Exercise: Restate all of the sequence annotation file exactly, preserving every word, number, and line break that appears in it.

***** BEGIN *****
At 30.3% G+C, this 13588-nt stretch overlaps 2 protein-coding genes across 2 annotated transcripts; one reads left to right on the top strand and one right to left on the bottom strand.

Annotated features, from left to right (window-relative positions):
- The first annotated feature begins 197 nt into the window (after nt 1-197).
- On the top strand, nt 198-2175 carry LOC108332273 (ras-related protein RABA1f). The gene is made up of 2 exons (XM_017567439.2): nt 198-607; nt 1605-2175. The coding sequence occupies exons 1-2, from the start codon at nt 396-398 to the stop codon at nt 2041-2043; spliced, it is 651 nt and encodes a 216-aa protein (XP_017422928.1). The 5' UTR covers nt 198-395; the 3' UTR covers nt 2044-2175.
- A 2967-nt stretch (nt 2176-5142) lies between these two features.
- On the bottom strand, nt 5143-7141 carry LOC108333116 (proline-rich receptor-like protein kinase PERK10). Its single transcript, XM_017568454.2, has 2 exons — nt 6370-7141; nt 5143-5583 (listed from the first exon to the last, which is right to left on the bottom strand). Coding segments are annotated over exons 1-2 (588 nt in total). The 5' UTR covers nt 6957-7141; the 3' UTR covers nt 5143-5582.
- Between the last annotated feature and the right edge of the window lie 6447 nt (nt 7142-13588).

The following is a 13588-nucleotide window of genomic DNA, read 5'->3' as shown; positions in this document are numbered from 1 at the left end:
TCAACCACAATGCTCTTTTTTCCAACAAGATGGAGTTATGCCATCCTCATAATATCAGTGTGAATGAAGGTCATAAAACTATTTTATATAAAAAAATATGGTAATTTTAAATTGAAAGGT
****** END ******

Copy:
At 30.3% G+C, this 13588-nt stretch overlaps 2 protein-coding genes across 2 annotated transcripts; one reads left to right on the top strand and one right to left on the bottom strand.

Annotated features, from left to right (window-relative positions):
- The first annotated feature begins 197 nt into the window (after nt 1-197).
- On the top strand, nt 198-2175 carry LOC108332273 (ras-related protein RABA1f). The gene is made up of 2 exons (XM_017567439.2): nt 198-607; nt 1605-2175. The coding sequence occupies exons 1-2, from the start codon at nt 396-398 to the stop codon at nt 2041-2043; spliced, it is 651 nt and encodes a 216-aa protein (XP_017422928.1). The 5' UTR covers nt 198-395; the 3' UTR covers nt 2044-2175.
- A 2967-nt stretch (nt 2176-5142) lies between these two features.
- On the bottom strand, nt 5143-7141 carry LOC108333116 (proline-rich receptor-like protein kinase PERK10). Its single transcript, XM_017568454.2, has 2 exons — nt 6370-7141; nt 5143-5583 (listed from the first exon to the last, which is right to left on the bottom strand). Coding segments are annotated over exons 1-2 (588 nt in total). The 5' UTR covers nt 6957-7141; the 3' UTR covers nt 5143-5582.
- Between the last annotated feature and the right edge of the window lie 6447 nt (nt 7142-13588).

The following is a 13588-nucleotide window of genomic DNA, read 5'->3' as shown; positions in this document are numbered from 1 at the left end:
TCAACCACAATGCTCTTTTTTCCAACAAGATGGAGTTATGCCATCCTCATAATATCAGTGTGAATGAAGGTCATAAAACTATTTTATATAAAAAAATATGGTAATTTTAAATTGAAAGGT